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. 2011 May;69(5 Pt 2):34R-40R.
doi: 10.1203/PDR.0b013e318212b80f.

Modeling Autistic Features in Animals

Free PMC article

Modeling Autistic Features in Animals

Paul H Patterson. Pediatr Res. .
Free PMC article


A variety of features of autism can be simulated in rodents, including the core behavioral hallmarks of stereotyped and repetitive behaviors, and deficits in social interaction and communication. Other behaviors frequently found in autism spectrum disorders (ASDs) such as neophobia, enhanced anxiety, abnormal pain sensitivity and eye blink conditioning, disturbed sleep patterns, seizures, and deficits in sensorimotor gating are also present in some of the animal models. Neuropathology and some characteristic neurochemical changes that are frequently seen in autism, and alterations in the immune status in the brain and periphery are also found in some of the models. Several known environmental risk factors for autism have been successfully established in rodents, including maternal infection and maternal valproate administration. Also under investigation are a number of mouse models based on genetic variants associated with autism or on syndromic disorders with autistic features. This review briefly summarizes recent developments in this field, highlighting models with face and/or construct validity, and noting the potential for investigation of pathogenesis, and early progress toward clinical testing of potential therapeutics. Wherever possible, reference is made to reviews rather than to primary articles.


Figure 1
Figure 1. Summary of MIA-induced effects on the placenta
Maternal injection of poly(I:C) activates the maternal immune system, elevating pro-inflammatory factors, including IL-6, which enters the spiral arteries that descend through the decidua and spongiotrophoblast layers, filling the maternal bloodspaces of the labyrinth. Resident immune cells in the decidua are activated to express CD69 and further propagate the inflammatory response. IL-6 derived from decidual cells acts in a paracrine manner on target cells in the spongiotrophoblast layer. Ligation with the cognate receptor IL-6Ra with gp130 leads to JAK/STAT3 activation and increases in acute phase proteins, such as SOCS3, and downregulation of placental growth hormone (GH) production. This leads to reduced insulin-like growth factor binding protein 3 (IGFBP3) and IGFI. Global changes in STAT3 activation in the spongiotrophoblast layer alters the production of placenta-specific pro-lactin protein (PLP) and other pro-lactin proteins. These changes in endocrine factors are very likely to lead to acute placental pathophysiology and subsequent effects on fetal development. Reprinted from Hsiao EY, Patterson PH Brain Behav Immun doi:10.1016/j.bbi.2010.12.017; Copyright © 2010 Elsevier, Ltd. with permission.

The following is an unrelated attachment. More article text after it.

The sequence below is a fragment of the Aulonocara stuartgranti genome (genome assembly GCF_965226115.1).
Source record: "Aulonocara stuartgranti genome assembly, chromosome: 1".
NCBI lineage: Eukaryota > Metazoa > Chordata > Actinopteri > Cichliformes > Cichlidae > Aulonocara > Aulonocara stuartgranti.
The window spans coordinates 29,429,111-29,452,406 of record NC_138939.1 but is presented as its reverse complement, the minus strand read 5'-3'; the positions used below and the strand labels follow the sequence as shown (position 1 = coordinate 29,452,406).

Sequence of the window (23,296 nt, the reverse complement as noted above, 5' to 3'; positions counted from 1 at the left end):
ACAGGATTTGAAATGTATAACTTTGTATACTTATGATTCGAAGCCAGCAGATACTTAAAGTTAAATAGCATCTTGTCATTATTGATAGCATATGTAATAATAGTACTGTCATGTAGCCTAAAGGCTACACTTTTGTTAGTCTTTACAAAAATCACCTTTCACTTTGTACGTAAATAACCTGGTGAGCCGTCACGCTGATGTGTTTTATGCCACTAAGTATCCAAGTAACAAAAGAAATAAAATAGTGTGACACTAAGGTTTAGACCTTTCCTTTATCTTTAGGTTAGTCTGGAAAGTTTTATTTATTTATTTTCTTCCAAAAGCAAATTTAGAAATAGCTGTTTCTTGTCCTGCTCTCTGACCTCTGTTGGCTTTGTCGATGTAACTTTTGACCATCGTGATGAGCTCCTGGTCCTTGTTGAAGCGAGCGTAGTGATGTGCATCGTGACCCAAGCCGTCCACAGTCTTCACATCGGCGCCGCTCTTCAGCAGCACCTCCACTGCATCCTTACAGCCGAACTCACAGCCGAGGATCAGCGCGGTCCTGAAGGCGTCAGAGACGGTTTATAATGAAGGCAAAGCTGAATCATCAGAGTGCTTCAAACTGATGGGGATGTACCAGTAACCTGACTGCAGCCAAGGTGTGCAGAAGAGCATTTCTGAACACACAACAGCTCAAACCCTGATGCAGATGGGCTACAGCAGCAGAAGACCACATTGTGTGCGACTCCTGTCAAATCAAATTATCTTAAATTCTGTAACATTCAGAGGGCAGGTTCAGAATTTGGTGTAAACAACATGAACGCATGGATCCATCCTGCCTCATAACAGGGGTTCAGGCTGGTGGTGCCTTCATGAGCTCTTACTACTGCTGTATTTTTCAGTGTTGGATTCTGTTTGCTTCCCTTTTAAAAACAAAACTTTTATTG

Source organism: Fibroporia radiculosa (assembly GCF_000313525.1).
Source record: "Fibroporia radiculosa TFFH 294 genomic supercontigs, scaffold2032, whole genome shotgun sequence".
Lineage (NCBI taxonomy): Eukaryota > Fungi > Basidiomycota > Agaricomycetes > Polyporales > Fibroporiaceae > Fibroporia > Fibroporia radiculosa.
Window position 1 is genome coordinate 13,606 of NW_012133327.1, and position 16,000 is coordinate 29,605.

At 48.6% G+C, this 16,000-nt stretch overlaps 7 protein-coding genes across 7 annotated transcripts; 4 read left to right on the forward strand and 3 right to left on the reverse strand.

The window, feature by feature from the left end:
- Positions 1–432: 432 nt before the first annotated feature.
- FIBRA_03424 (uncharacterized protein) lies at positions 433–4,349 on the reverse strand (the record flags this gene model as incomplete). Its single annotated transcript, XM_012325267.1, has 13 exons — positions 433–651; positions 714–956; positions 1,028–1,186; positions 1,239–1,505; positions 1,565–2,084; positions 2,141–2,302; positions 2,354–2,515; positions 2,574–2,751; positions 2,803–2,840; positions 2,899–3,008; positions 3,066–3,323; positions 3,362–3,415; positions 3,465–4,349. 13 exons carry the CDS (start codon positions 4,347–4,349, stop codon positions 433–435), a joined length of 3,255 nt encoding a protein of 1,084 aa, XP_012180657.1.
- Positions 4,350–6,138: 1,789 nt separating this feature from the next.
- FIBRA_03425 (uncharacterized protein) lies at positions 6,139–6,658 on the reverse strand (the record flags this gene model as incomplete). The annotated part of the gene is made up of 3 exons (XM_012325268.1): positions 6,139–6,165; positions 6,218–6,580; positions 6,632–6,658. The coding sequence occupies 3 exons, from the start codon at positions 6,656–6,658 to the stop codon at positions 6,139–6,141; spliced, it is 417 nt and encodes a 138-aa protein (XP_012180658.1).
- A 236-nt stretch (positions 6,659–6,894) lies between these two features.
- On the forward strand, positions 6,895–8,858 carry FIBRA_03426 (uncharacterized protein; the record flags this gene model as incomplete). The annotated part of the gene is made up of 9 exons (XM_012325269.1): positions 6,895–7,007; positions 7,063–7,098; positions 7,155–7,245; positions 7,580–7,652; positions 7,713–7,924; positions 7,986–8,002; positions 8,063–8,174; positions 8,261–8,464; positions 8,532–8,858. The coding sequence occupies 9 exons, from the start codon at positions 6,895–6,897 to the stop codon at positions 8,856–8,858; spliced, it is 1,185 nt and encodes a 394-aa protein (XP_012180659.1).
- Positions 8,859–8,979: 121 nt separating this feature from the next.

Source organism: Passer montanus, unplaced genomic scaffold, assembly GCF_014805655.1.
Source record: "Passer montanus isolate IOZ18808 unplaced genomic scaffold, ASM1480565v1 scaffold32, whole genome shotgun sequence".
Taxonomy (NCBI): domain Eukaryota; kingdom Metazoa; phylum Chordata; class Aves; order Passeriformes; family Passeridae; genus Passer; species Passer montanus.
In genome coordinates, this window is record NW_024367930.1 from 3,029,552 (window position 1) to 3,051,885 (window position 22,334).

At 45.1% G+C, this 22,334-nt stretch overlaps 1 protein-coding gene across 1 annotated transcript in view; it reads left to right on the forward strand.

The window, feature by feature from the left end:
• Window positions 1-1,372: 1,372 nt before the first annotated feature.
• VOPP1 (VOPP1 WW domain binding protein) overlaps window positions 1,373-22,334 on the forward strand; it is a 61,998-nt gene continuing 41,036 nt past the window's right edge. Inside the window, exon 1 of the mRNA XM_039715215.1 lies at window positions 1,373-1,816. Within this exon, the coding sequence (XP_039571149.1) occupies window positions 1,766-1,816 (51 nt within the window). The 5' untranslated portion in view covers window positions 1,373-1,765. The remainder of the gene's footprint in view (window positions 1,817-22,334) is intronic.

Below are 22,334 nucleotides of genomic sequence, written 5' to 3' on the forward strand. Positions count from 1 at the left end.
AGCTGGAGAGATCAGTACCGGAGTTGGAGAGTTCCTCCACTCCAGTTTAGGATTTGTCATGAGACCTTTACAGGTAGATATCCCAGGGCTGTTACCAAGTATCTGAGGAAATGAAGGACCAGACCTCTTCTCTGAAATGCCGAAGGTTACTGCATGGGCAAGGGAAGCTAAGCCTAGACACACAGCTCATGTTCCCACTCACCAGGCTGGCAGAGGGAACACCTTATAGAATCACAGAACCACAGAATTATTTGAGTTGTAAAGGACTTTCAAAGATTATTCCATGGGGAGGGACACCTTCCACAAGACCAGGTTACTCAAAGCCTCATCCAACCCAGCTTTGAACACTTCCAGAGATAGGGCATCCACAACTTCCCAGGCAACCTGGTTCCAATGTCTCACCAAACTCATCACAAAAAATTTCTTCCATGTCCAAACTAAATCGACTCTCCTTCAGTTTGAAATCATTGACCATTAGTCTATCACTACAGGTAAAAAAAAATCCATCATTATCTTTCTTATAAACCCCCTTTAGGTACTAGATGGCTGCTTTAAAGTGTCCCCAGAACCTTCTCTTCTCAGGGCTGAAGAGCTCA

Figure 2
Figure 2. A social network for autism susceptibility candidate genes
Analysis of the relationships between 33 autism candidate genes (red emblems) and associated syndrome genes (green emblems) was carried out using the Ingenuity pathway analysis. Direct (solid lines) and indirect (dashed lines) associations between the candidate genes demonstrate the close relationships between these genes. Recently published interactions linking FMR1, CYFIP1, and JAKMIP1 by gene regulation, and A2BP1 (FOX1) with NLGN3 by splicing regulation were added as custom interactions (blue lines). The androgen receptor (orange emblem) and three of its interactions with candidate genes (orange lines) are highlighted to demonstrate the correlation with the extreme male brain hypothesis. (Reprinted from Bill BR and Geschwind DH Curr Opin Genetics Devel 19:271–278; Copyright © 2010 Elsevier, Ltd. with permission)

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